The Ontario Court of Appeal’s decision in Southcott Estates Inc. v Toronto Catholic School Board1 (judgment on appeal to the Supreme Court of Canada currently on reserve) may mark a departure from traditional approaches to assessing damages following a failure by the plaintiff to mitigate its losses.


Trial decision

The plaintiff, Southcott Estates Inc., was a wholly owned subsidiary of Ballantry Homes Inc.2 The defendant, the Toronto Catholic District School Board (the School Board), entered into an agreement to sell Southcott certain surplus lands. As required by the Planning Act, the contract was subject to the condition that severance of the subject lands be obtained. Consent was not obtained, and the School Board declared the contract to be at an end. The trial court held (and this point was not overturned on appeal) that the School Board had failed to use its “best efforts” to obtain the severance and had thus breached the contract.

The defendant argued that the plaintiff had a duty to mitigate, and that the plaintiff’s losses were in fact mitigated through purchases of alternative investment property made by Ballantry. Alternatively, the defendant argued, if the purchases made by Ballantry were not in mitigation of Southcott’s losses, Southcott ought to have mitigated, and its failure to do so should result in the loss of “their right to consequential damages.”3

The trial judge noted that, “[t]he plaintiff admitted that it never had any intention and never tried to mitigate the damages. The plaintiff was a single purpose company incorporated solely for the purposes of this project with no assets other than the money advanced to it by Ballantry for the deposit.”4 Additionally, he held that Ballantry’s purchases of land would have occurred in any event. As a result, profits made on these purchases did not go to reducing the damages recoverable based on the widely accepted principle that, “The subsequent transaction, if to be taken into account, must be one arising out of the consequences of the breach and in the ordinary course of business.”5 In this case, the purchases by Ballantry would have been made whether a breach had occurred or not. The trial judge also held that the evidence of alternative properties available for purchase for the purpose of mitigation was inconclusive.6

Decision of the Court of Appeal

The Court of Appeal allowed an appeal with respect to the issue of damages. The Court of Appeal focused on “Southcott’s admission that it had no intention of taking any steps to mitigate its loss.”7 It was held that this satisfied “the onus resting upon the Board to prove failure to mitigate and [was sufficient] to shift the evidentiary onus to Southcott of demonstrating that, even if it had attempted to mitigate, it could not have done so.”8 It also held that Ballantry’s subsequent purchases could not be credited towards mitigation by Southcott, emphasizing the companies’ separate legal identities.9 The Court of Appeal awarded nominal damages of $1.10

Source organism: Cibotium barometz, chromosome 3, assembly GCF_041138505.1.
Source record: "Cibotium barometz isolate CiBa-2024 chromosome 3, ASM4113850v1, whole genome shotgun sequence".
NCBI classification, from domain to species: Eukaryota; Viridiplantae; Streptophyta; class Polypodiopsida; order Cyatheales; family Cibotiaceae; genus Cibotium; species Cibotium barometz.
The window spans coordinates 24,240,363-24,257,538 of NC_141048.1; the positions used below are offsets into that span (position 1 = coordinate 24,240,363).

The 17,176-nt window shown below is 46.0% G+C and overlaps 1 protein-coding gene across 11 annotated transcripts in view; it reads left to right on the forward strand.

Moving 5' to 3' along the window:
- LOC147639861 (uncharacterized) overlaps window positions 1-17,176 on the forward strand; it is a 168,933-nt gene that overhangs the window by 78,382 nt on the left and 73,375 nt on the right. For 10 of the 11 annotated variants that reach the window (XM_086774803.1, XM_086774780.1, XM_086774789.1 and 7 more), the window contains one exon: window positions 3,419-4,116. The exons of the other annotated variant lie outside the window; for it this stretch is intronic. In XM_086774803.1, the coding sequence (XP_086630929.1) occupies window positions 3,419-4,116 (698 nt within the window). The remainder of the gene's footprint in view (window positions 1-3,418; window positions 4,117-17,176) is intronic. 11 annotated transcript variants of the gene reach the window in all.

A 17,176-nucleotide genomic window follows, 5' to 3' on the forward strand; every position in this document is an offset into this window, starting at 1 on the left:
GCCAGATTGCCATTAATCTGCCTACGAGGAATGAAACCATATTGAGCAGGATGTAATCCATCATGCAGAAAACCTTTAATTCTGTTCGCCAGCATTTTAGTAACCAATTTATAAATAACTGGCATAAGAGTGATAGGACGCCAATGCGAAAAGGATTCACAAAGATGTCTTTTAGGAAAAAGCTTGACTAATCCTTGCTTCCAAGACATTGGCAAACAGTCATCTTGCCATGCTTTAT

Leaving aside the complexities created by the corporate structure in Southcott Estates and the plaintiff’s failed claim for specific performance, the approach taken by the Court of Appeal indicates a departure from the traditional approach to mitigation of damages in at least two ways.

First, it appears the Court of Appeal has created a new evidentiary onus applicable to situations where the plaintiff admits it did not attempt to mitigate. The court indicates that in such circumstances, the plaintiff will be required to show that even if it had attempted to mitigate, it could not have done so. This seems to modify the approach to mitigation previously endorsed by the courts. In a previous case, the Supreme Court of Canada stated: “If it is the defendant’s position that the plaintiff could reasonably have avoided some part of the loss claimed, it is for the defendant to carry the burden of that issue, subject to the defendant being content to allow the matter to be disposed of on the trial judge’s assessment of the plaintiff’s evidence on avoidable consequences.”11

Second, until Southcott Estates it was generally accepted that the failure to mitigate damages simply lowered the amount of recoverable losses.12 The failure to mitigate did not automatically disentitle the plaintiff to more than nominal damages; it simply lowered the recoverable damages by the amount of loss the court believed the plaintiff could have avoided had it taken steps to mitigate. This approach is consonant with two of the rationales cited in support of the duty to mitigate—the limit of causation (the defendant cannot fairly be said to have “caused” losses that the plaintiff could have avoided)—and the principle that only reasonably foreseeable losses are recoverable (it is not reasonably foreseeable that the plaintiff will do nothing to protect itself from avoidable losses).13 The Court of Appeal judgment in Southcott does not clarify whether or to what extent its award of nominal damages modifies this approach.


If upheld, the Court of Appeal’s decision in Southcott may alter the way the plaintiff’s duty to mitigate its damages operates in Canadian law. Nevertheless, the impact of the case in the broader context may require further clarification in subsequent decisions owing to the unique facts present in Southcott.